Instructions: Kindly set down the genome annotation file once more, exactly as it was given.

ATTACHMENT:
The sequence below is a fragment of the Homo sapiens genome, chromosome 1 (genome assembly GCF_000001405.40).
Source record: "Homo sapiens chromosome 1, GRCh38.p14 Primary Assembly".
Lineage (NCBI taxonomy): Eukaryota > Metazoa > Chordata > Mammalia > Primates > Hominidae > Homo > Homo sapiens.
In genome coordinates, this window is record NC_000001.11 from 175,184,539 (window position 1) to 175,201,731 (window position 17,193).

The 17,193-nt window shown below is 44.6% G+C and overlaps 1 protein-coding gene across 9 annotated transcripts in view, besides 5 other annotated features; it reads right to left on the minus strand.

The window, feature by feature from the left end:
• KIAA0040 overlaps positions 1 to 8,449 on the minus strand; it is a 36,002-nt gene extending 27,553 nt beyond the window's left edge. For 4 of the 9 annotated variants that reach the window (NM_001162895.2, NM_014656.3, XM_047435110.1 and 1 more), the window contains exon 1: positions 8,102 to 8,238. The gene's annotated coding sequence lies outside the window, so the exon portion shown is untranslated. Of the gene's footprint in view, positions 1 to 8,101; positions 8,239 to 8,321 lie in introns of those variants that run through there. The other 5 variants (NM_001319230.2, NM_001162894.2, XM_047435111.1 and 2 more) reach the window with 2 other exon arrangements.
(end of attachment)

The sequence below is a fragment of the Homo sapiens genome, chromosome 1 (genome assembly GCF_000001405.40).
Source record: "Homo sapiens chromosome 1, GRCh38.p14 Primary Assembly".
Lineage (NCBI taxonomy): Eukaryota > Metazoa > Chordata > Mammalia > Primates > Hominidae > Homo > Homo sapiens.
In genome coordinates, this window is record NC_000001.11 from 175,184,539 (window position 1) to 175,201,731 (window position 17,193).

The 17,193-nt window shown below is 44.6% G+C and overlaps 1 protein-coding gene across 9 annotated transcripts in view, besides 5 other annotated features; it reads right to left on the minus strand.

The window, feature by feature from the left end:
• KIAA0040 overlaps positions 1 to 8,449 on the minus strand; it is a 36,002-nt gene extending 27,553 nt beyond the window's left edge. For 4 of the 9 annotated variants that reach the window (NM_001162895.2, NM_014656.3, XM_047435110.1 and 1 more), the window contains exon 1: positions 8,102 to 8,238. The gene's annotated coding sequence lies outside the window, so the exon portion shown is untranslated. Of the gene's footprint in view, positions 1 to 8,101; positions 8,239 to 8,321 lie in introns of those variants that run through there. The other 5 variants (NM_001319230.2, NM_001162894.2, XM_047435111.1 and 2 more) reach the window with 2 other exon arrangements.